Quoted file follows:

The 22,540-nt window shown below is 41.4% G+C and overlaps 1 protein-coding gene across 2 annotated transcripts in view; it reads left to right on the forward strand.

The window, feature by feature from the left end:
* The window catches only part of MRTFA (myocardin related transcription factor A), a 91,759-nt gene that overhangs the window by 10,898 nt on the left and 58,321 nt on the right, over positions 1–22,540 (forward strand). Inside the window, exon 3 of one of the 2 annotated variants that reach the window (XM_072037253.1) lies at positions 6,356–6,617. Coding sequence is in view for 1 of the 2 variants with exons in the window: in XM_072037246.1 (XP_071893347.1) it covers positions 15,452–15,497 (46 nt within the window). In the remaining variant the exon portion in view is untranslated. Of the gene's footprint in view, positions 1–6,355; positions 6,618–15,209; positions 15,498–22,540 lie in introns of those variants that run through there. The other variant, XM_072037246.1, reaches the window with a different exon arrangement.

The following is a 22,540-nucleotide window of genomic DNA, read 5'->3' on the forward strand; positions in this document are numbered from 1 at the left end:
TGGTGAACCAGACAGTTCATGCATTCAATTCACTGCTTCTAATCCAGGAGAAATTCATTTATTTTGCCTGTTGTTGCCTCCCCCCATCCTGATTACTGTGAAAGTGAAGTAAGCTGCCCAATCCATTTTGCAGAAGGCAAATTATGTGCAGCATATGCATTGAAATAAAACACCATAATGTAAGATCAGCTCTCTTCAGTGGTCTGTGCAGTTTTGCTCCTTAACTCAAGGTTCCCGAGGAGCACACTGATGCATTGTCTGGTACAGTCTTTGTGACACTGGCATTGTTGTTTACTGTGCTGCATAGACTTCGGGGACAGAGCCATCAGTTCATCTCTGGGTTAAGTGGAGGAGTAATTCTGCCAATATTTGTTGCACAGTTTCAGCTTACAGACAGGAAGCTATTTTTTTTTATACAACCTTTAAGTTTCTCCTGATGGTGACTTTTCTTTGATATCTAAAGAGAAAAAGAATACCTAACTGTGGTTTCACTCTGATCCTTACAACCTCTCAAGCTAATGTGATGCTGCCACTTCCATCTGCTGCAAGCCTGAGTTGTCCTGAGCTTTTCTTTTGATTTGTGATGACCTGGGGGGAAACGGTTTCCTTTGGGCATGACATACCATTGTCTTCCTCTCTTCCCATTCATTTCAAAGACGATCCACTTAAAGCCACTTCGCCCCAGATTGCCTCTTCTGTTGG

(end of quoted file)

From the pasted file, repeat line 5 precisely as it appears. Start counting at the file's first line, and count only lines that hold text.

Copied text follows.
TGGTGAACCAGACAGTTCATGCATTCAATTCACTGCTTCTAATCCAGGAGAAATTCATTTATTTTGCCTGTTGTTGCCTCCCCCCATCCTGATTACTGTGAAAGTGAAGTAAGCTGCCCAATCCATTTTGCAGAAGGCAAATTATGTGCAGCATATGCATTGAAATAAAACACCATAATGTAAGATCAGCTCTCTTCAGTGGTCTGTGCAGTTTTGCTCCTTAACTCAAGGTTCCCGAGGAGCACACTGATGCATTGTCTGGTACAGTCTTTGTGACACTGGCATTGTTGTTTACTGTGCTGCATAGACTTCGGGGACAGAGCCATCAGTTCATCTCTGGGTTAAGTGGAGGAGTAATTCTGCCAATATTTGTTGCACAGTTTCAGCTTACAGACAGGAAGCTATTTTTTTTTATACAACCTTTAAGTTTCTCCTGATGGTGACTTTTCTTTGATATCTAAAGAGAAAAAGAATACCTAACTGTGGTTTCACTCTGATCCTTACAACCTCTCAAGCTAATGTGATGCTGCCACTTCCATCTGCTGCAAGCCTGAGTTGTCCTGAGCTTTTCTTTTGATTTGTGATGACCTGGGGGGAAACGGTTTCCTTTGGGCATGACATACCATTGTCTTCCTCTCTTCCCATTCATTTCAAAGACGATCCACTTAAAGCCACTTCGCCCCAGATTGCCTCTTCTGTTGG